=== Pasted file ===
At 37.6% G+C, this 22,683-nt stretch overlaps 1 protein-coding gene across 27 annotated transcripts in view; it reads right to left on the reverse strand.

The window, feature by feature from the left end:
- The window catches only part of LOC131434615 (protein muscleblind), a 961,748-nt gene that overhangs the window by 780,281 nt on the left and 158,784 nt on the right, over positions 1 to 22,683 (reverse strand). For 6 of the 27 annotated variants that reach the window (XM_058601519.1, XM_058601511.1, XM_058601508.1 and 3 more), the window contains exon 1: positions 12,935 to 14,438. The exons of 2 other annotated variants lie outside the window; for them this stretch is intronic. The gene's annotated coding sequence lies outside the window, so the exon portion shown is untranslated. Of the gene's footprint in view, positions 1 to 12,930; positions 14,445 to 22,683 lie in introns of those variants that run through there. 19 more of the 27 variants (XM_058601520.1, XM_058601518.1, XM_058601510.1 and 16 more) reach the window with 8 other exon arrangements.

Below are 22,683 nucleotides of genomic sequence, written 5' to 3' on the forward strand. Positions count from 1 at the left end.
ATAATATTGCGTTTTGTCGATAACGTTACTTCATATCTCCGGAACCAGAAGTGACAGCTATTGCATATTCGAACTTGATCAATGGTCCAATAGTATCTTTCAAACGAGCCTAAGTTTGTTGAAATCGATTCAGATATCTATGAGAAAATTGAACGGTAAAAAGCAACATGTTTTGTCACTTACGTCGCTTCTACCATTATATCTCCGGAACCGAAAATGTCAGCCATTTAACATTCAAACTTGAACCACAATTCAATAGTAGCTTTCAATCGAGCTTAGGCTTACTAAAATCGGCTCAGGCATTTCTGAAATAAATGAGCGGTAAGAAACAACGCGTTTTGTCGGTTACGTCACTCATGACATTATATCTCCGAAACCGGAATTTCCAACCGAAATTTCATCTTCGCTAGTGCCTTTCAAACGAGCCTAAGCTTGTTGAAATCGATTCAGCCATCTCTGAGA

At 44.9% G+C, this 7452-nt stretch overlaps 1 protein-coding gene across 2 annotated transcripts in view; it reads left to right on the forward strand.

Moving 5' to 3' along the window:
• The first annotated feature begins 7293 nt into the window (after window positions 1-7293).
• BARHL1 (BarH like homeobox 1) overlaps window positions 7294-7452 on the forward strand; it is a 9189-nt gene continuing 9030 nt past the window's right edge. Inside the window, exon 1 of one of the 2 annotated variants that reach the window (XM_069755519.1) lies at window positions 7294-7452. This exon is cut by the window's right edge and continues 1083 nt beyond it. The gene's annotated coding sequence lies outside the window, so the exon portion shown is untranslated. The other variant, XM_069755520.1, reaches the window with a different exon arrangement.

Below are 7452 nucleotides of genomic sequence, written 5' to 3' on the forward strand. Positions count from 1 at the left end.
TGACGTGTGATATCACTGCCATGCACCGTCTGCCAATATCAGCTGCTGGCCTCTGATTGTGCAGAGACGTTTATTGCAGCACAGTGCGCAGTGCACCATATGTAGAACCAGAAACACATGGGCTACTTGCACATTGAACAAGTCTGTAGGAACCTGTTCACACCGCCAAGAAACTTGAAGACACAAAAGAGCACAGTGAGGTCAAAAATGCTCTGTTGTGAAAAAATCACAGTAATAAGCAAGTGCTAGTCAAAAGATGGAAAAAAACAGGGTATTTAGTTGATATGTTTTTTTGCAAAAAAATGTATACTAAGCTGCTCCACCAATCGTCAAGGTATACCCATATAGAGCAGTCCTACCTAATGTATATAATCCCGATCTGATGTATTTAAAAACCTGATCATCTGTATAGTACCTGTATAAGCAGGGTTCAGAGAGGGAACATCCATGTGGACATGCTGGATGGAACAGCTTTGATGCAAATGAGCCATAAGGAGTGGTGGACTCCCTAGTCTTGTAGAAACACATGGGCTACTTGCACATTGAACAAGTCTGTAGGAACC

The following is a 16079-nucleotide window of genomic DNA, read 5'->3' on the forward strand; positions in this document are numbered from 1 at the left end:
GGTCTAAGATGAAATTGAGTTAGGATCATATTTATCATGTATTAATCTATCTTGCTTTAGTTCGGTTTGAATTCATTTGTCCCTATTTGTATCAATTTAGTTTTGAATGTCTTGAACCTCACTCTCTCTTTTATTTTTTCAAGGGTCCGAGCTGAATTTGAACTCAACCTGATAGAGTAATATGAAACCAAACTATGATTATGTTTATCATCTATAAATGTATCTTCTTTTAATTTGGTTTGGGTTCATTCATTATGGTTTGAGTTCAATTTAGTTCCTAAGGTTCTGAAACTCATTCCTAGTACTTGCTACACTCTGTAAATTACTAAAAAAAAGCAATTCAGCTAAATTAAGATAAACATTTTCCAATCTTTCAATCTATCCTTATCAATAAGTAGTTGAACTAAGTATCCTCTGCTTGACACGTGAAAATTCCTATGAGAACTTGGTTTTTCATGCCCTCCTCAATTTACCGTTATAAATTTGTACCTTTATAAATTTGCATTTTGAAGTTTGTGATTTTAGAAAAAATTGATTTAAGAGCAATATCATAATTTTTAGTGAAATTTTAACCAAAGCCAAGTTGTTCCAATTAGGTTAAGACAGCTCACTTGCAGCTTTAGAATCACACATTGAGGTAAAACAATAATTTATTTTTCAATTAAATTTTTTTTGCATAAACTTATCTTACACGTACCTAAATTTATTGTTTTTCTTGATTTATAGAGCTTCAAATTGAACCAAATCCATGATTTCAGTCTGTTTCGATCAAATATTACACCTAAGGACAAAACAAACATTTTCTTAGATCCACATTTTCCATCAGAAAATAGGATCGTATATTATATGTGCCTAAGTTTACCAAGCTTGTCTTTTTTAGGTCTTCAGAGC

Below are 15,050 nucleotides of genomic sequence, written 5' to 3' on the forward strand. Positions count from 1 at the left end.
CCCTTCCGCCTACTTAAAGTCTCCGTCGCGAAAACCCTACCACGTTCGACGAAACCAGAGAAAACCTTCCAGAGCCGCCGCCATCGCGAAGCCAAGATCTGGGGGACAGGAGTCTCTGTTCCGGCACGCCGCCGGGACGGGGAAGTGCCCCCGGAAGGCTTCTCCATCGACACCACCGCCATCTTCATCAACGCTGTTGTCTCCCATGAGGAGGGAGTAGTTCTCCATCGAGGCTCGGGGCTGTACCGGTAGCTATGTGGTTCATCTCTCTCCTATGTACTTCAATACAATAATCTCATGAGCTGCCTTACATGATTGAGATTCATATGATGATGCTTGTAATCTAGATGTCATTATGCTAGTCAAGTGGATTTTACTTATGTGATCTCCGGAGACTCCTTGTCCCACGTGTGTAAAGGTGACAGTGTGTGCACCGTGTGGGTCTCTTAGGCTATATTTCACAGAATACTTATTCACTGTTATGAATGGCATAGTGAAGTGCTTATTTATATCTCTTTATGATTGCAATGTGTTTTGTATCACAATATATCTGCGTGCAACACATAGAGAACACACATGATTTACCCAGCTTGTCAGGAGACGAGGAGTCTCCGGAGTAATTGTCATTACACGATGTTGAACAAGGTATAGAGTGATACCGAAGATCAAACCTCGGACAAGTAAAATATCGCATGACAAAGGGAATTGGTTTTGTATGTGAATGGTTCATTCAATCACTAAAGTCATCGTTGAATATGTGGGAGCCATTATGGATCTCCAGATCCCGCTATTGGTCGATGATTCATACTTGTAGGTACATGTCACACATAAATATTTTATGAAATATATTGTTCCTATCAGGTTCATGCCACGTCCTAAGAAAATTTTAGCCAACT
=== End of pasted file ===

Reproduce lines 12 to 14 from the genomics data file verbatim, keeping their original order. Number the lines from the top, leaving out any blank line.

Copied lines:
The following is a 16079-nucleotide window of genomic DNA, read 5'->3' on the forward strand; positions in this document are numbered from 1 at the left end:
GGTCTAAGATGAAATTGAGTTAGGATCATATTTATCATGTATTAATCTATCTTGCTTTAGTTCGGTTTGAATTCATTTGTCCCTATTTGTATCAATTTAGTTTTGAATGTCTTGAACCTCACTCTCTCTTTTATTTTTTCAAGGGTCCGAGCTGAATTTGAACTCAACCTGATAGAGTAATATGAAACCAAACTATGATTATGTTTATCATCTATAAATGTATCTTCTTTTAATTTGGTTTGGGTTCATTCATTATGGTTTGAGTTCAATTTAGTTCCTAAGGTTCTGAAACTCATTCCTAGTACTTGCTACACTCTGTAAATTACTAAAAAAAAGCAATTCAGCTAAATTAAGATAAACATTTTCCAATCTTTCAATCTATCCTTATCAATAAGTAGTTGAACTAAGTATCCTCTGCTTGACACGTGAAAATTCCTATGAGAACTTGGTTTTTCATGCCCTCCTCAATTTACCGTTATAAATTTGTACCTTTATAAATTTGCATTTTGAAGTTTGTGATTTTAGAAAAAATTGATTTAAGAGCAATATCATAATTTTTAGTGAAATTTTAACCAAAGCCAAGTTGTTCCAATTAGGTTAAGACAGCTCACTTGCAGCTTTAGAATCACACATTGAGGTAAAACAATAATTTATTTTTCAATTAAATTTTTTTTGCATAAACTTATCTTACACGTACCTAAATTTATTGTTTTTCTTGATTTATAGAGCTTCAAATTGAACCAAATCCATGATTTCAGTCTGTTTCGATCAAATATTACACCTAAGGACAAAACAAACATTTTCTTAGATCCACATTTTCCATCAGAAAATAGGATCGTATATTATATGTGCCTAAGTTTACCAAGCTTGTCTTTTTTAGGTCTTCAGAGC

Below are 15,050 nucleotides of genomic sequence, written 5' to 3' on the forward strand. Positions count from 1 at the left end.